(1843-1916); , a southern writer who explored the oppressive features of traditional marriage, encountered widespread public abuse after publication of her shocking novel, The Awakening, which described a young wife and mother who left her family for personal fulfillment; her best-known work focuses on the lives of sensitive, intelligent women.”She was,” Seyersted continues, “the first woman writer in her country to accept passion as a legitimate subject for serious, outspoken fiction. Revolting against tradition and authority; with a daring which we can hardy fathom today; with an uncompromising honesty and no trace of sensationalism, she undertook to give the unsparing truth about woman’s submerged life. She was something of a pioneer in the amoral treatment of sexuality, of divorce, and of woman’s urge for an existential authenticity. She is in many respects a modern writer, particularly in her awareness of the complexities of truth and the complications of freedom.”Since 1969, countless scholars have written about Chopin’s life and work. Feminist critics have had an enormous influence.

Most of what has been written about Kate Chopin since 1969 is feminist in nature or is focused on women’s positions in society.

Henry James
writer who was born in the United States but lived in England (1843-1916); , American writer who lived in England. Wrote numerous novels around the theme of the conflict between American innocence and European sophistication/corruption, with an emphasis on the psychological motivations of the characters. Famous for his novel Washington Square and his short story “The Turn of the Screw.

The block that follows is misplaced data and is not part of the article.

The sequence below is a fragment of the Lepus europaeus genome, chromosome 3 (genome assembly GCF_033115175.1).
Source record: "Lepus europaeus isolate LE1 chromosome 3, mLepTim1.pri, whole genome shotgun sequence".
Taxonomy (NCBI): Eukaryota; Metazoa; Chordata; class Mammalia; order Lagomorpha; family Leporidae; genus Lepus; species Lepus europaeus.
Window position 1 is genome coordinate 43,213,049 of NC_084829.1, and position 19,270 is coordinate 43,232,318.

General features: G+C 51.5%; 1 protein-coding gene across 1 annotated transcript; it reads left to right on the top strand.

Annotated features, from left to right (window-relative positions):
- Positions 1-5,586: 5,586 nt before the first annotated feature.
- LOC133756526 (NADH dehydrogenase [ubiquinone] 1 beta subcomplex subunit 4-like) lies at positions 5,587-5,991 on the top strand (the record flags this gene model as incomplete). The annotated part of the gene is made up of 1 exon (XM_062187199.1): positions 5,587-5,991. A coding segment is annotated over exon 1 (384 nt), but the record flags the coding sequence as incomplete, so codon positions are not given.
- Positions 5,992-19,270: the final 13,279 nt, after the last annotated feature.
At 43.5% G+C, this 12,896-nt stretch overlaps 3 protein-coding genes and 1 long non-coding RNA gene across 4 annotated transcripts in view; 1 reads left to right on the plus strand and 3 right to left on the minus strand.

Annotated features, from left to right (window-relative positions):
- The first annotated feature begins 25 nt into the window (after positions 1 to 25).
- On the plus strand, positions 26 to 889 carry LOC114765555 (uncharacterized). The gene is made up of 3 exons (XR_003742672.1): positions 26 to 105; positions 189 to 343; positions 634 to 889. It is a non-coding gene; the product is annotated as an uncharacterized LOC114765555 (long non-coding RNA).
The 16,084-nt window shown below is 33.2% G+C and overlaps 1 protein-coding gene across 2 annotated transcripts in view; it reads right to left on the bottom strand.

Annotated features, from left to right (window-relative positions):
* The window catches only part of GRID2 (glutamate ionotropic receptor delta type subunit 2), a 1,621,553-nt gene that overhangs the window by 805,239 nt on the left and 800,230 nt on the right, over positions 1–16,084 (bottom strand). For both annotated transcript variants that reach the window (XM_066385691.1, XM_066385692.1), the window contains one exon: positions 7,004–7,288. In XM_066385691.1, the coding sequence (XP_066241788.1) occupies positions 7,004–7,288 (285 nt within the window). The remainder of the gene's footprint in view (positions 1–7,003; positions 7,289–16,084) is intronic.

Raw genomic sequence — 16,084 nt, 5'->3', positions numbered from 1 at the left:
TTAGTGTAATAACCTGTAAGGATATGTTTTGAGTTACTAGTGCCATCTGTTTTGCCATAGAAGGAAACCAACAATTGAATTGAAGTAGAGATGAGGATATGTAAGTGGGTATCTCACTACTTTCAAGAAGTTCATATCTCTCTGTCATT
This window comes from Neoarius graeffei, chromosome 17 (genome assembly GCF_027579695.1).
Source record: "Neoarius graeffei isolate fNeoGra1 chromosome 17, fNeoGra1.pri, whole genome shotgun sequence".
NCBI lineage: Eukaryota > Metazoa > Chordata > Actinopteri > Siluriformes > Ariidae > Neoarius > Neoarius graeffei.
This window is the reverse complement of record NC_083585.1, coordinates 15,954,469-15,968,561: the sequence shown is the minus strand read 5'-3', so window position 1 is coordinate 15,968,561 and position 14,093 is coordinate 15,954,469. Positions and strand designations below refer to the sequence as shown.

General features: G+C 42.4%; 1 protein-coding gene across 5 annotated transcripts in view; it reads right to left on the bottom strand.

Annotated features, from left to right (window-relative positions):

“; Famous for his long, involute syntax. He is regarded as one of the key figures of 19th-century literary realism.He is primarily known for the series of novels in which he portrays the encounter of Americans with Europe and Europeans. His method of writing from the point of view of a character within a tale allows him to explore issues related to consciousness and perception, and his style in later works has been compared to impressionist painting.James contributed significantly to literary criticism, particularly in his insistence that writers be allowed the greatest possible freedom in presenting their view of the world.

James claimed that a text must first and foremost be realistic and contain a representation of life that is recognisable to its readers. Good novels, to James, show life in action and are, most importantly, interesting. The concept of a good or bad novel is judged solely upon whether the author is good or bad. His imaginative use of point of view, interior monologue and possibly unreliable narrators in his own novels and tales brought a new depth and interest to narrative fiction.

Famous for: The Ambassadors, The Beast in the Jungle, The Golden Bowl, The Portrait of a Lady, The Aspen Papers, Daisy Miller, The Turn of the Screw, and the Art of FictionPortrait of a lady: First published in 1881. It is the story of a young female American, Isabel Archer, who inherits a large amount of money, which left her to the Machiavellan schemings of two European expatriates. Like many of James’ novels, it is set mostly in Europe, notably Italy.